Heroes

Stephen Fry is a man I would do almost anything for. He privileges wit as an art form, he believes in charity as a good in and of itself, and most importantly, he’s a big Norwich FC supporter. Fry also understands the power and value of the internet; he has been on a wild ride of online celebrity these last few years, for good or ill — more than two million twitter followers can attest to this. As I have slowly come to grips with a rapidly changing world of social media, Fry’s grace and style have been an inspiration.

That is why, when Fry posted a short conversation online last January, I gave him my wrapt attention. The piece was his own tempting slab of pop philosophy, broken down into easily digestible chunks. He had me hooked. I still watch the video from time to time, whenever my routine seems to be burgeoning on the dismal and I need to inject some positive outlook into my early morning. He has a lot to say about the restrictive nature of hard line goals, and he goes on in great detail about the value of expanding your horizons; but what struck me as his strangest and most brilliant point was his argument for a “shameless” devotion to heroes.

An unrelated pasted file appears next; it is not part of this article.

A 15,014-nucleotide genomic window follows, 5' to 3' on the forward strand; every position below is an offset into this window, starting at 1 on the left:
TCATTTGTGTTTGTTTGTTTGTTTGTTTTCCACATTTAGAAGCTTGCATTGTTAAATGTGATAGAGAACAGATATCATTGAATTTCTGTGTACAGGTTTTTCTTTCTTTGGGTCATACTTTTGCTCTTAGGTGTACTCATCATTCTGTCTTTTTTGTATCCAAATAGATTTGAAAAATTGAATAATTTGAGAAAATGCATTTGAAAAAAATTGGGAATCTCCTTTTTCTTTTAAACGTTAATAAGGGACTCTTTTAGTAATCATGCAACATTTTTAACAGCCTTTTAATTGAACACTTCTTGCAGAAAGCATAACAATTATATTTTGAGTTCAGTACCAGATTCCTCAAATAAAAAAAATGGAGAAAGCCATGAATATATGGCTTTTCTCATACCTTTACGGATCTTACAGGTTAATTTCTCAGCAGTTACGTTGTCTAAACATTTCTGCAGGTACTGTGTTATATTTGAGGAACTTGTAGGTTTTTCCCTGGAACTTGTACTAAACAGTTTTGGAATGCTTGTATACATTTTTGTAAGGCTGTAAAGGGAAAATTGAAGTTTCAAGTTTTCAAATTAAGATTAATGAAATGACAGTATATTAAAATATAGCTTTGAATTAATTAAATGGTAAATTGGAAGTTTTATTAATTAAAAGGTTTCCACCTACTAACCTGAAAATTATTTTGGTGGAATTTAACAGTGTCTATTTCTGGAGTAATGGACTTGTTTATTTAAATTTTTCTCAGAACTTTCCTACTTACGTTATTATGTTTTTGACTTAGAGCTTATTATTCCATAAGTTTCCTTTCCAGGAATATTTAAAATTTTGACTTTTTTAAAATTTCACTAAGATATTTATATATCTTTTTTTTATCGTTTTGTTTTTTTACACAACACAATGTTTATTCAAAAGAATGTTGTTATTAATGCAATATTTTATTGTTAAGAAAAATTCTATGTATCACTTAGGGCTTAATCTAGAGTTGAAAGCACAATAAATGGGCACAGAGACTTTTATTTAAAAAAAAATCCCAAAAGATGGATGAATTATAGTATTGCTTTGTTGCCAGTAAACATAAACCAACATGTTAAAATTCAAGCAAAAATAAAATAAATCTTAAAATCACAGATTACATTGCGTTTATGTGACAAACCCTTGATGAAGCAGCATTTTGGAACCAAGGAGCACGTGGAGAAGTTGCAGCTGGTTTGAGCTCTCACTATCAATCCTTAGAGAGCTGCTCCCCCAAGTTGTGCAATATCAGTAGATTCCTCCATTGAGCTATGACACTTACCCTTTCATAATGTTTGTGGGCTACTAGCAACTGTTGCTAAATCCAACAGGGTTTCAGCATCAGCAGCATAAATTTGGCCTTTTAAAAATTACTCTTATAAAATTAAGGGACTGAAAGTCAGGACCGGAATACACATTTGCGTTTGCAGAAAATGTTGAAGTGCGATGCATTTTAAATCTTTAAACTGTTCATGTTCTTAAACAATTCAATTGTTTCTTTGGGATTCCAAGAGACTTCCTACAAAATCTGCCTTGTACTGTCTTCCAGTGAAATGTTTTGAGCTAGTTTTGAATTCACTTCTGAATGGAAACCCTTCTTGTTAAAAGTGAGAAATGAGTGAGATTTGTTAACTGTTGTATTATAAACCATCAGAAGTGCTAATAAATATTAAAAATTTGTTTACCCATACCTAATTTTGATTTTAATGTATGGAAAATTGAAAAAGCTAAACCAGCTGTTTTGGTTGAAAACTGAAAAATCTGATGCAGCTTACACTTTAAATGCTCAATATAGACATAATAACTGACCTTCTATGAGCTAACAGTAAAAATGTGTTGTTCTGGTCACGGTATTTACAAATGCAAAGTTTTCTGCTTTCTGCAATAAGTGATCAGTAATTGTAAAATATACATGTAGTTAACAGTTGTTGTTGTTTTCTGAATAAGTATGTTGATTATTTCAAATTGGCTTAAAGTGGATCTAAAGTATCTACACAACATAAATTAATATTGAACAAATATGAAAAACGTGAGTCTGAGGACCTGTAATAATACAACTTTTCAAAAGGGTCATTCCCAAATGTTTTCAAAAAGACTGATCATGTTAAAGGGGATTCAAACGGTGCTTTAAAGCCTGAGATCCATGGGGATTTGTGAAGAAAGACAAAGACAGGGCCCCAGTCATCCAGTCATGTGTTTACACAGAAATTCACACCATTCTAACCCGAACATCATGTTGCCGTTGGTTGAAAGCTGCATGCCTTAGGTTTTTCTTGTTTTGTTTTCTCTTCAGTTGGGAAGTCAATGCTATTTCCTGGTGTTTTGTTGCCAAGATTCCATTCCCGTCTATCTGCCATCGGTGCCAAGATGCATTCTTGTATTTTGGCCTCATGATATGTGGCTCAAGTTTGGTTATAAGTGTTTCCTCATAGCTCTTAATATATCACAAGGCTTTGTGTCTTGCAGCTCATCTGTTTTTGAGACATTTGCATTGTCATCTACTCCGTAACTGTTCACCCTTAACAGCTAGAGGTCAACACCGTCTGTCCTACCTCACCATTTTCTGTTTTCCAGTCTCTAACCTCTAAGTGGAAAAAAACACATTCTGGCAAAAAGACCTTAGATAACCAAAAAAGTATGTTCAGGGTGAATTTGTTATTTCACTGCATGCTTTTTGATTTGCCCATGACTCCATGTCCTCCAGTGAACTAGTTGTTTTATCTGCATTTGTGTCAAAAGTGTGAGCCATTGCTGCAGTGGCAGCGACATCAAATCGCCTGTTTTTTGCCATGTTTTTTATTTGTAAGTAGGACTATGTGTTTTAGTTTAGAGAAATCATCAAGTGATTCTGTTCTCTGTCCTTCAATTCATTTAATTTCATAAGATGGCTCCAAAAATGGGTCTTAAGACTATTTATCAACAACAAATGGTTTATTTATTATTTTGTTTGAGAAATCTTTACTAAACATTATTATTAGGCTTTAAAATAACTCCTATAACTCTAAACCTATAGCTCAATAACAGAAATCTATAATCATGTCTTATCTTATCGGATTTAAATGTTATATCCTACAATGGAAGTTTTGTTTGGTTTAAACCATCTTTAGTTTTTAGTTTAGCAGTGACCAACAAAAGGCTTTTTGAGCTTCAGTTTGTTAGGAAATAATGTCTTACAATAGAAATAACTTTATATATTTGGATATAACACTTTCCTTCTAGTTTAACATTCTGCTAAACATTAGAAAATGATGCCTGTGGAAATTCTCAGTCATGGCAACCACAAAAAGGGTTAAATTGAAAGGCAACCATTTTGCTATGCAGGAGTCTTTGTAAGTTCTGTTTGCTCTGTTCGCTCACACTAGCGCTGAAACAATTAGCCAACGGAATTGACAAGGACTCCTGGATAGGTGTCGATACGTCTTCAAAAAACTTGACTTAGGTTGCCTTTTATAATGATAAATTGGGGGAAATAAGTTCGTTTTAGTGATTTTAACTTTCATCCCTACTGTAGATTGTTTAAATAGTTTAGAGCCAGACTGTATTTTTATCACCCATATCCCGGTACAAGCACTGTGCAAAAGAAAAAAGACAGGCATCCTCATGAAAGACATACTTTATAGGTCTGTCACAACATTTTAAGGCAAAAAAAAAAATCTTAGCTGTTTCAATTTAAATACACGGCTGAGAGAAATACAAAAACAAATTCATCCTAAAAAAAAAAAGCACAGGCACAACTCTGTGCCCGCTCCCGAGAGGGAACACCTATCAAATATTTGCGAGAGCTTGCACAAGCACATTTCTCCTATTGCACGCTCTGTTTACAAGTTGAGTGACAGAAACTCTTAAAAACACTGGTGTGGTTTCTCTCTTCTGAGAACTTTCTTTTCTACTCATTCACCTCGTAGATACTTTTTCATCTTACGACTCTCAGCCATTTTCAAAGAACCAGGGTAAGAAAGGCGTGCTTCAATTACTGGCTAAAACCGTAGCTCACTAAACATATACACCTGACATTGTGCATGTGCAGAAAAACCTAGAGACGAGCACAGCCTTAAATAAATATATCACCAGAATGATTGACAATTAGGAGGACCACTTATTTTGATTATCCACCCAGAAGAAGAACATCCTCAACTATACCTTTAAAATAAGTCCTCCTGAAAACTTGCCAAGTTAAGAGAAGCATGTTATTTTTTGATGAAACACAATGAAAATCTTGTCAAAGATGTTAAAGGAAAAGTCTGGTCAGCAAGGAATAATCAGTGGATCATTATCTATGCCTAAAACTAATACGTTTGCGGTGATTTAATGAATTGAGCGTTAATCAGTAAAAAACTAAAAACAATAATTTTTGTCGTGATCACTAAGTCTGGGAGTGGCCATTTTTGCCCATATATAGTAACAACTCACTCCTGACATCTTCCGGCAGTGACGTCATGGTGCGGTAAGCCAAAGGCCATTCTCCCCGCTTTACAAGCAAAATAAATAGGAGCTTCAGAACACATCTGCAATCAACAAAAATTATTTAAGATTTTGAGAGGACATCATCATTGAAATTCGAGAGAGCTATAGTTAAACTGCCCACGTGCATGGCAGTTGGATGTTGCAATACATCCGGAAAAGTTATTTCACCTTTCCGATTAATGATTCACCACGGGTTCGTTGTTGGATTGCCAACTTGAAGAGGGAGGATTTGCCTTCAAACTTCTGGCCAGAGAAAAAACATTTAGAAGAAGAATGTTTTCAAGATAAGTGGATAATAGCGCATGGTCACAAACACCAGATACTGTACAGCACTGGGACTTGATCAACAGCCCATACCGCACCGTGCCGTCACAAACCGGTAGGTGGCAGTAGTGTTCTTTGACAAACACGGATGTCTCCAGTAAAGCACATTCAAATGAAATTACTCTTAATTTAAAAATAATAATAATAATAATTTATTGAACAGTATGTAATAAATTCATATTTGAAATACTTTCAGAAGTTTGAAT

According to Fry, heroes are the grand symbols that keep our minds fixated on the prospect of our own education — a primarily social process, as he sees it. There is a great deal of anitpathy towards the idea of the hero in our contemporary world. The recent election in the United States is a strong example of this anti-heroic attitude: a great deal of delight hid behind the skepticism of the punditocracy leading up to President Obama’s re-election. Fry’s thoughts on the importance of totemic figures, individuals who capture and colour our outlook on the world, is a tonic to such cynicism.

On the eve of a new blog, I therefore find it fitting to compose my next month’s entries on some of my own heroes. I hope you will indulge me with your own totems of humanity in the comments section below.

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